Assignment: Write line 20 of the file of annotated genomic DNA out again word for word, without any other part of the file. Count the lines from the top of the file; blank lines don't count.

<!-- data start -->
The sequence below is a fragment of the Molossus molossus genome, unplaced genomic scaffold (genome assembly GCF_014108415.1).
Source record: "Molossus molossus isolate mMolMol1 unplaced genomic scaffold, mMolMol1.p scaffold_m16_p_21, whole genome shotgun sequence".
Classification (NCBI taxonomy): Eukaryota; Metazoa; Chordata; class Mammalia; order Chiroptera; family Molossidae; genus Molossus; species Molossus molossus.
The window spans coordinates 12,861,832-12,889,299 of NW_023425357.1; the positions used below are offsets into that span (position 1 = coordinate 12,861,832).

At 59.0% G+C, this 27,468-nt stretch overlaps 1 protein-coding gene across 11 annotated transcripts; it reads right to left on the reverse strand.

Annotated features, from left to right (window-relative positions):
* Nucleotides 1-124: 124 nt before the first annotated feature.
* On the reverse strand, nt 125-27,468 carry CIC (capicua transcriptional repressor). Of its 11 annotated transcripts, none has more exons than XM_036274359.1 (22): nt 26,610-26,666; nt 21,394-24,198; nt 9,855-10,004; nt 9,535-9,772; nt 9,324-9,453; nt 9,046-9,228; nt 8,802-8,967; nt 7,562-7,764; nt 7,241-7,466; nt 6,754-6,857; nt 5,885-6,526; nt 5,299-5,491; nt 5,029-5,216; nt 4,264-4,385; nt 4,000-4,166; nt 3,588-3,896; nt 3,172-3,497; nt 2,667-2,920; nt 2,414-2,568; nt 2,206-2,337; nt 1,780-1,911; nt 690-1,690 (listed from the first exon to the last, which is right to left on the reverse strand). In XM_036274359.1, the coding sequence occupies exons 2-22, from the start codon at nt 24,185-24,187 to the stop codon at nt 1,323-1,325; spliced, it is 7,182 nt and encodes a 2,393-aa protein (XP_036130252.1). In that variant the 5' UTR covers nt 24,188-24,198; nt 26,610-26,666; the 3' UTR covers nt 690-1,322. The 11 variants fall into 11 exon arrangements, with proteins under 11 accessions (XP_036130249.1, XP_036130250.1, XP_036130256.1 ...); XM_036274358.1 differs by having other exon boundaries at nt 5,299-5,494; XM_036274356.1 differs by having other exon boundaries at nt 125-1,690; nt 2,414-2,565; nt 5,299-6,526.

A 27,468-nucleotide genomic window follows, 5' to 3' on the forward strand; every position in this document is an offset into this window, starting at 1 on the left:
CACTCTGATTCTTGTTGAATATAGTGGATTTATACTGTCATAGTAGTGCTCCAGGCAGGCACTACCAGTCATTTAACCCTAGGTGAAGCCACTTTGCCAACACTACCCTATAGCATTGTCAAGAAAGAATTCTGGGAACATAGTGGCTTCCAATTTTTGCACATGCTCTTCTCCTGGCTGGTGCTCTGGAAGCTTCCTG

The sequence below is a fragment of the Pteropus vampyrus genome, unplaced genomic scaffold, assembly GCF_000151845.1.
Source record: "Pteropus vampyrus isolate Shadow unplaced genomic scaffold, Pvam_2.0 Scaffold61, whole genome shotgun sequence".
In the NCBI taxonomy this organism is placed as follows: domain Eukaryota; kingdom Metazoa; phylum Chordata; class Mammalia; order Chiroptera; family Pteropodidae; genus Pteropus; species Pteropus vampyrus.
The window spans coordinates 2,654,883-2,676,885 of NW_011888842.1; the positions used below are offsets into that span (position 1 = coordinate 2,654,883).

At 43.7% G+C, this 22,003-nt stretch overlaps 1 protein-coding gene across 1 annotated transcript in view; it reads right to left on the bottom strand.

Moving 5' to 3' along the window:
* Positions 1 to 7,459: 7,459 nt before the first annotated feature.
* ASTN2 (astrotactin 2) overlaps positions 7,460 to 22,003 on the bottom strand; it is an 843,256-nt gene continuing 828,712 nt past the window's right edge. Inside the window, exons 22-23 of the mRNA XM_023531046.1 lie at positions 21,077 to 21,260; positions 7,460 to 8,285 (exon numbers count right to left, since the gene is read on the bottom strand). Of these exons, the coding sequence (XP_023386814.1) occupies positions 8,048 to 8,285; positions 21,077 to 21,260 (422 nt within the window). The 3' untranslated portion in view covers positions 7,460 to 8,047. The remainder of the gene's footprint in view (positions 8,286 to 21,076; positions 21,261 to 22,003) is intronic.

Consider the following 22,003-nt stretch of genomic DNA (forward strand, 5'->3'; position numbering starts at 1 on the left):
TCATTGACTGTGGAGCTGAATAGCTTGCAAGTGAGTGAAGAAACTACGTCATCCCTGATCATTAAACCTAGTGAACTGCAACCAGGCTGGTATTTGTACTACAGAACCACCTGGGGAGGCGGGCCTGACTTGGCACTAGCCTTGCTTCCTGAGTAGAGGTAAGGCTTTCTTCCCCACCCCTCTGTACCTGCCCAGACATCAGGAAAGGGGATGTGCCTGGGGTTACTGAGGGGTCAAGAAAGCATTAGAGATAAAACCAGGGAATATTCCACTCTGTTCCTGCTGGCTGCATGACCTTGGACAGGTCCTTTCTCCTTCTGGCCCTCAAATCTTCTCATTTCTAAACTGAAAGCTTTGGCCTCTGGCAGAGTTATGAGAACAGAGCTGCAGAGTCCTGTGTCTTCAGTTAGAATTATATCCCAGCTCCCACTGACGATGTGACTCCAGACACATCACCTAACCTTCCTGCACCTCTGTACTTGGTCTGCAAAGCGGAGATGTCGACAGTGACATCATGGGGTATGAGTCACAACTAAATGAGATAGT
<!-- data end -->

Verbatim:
TCATTGACTGTGGAGCTGAATAGCTTGCAAGTGAGTGAAGAAACTACGTCATCCCTGATCATTAAACCTAGTGAACTGCAACCAGGCTGGTATTTGTACTACAGAACCACCTGGGGAGGCGGGCCTGACTTGGCACTAGCCTTGCTTCCTGAGTAGAGGTAAGGCTTTCTTCCCCACCCCTCTGTACCTGCCCAGACATCAGGAAAGGGGATGTGCCTGGGGTTACTGAGGGGTCAAGAAAGCATTAGAGATAAAACCAGGGAATATTCCACTCTGTTCCTGCTGGCTGCATGACCTTGGACAGGTCCTTTCTCCTTCTGGCCCTCAAATCTTCTCATTTCTAAACTGAAAGCTTTGGCCTCTGGCAGAGTTATGAGAACAGAGCTGCAGAGTCCTGTGTCTTCAGTTAGAATTATATCCCAGCTCCCACTGACGATGTGACTCCAGACACATCACCTAACCTTCCTGCACCTCTGTACTTGGTCTGCAAAGCGGAGATGTCGACAGTGACATCATGGGGTATGAGTCACAACTAAATGAGATAGT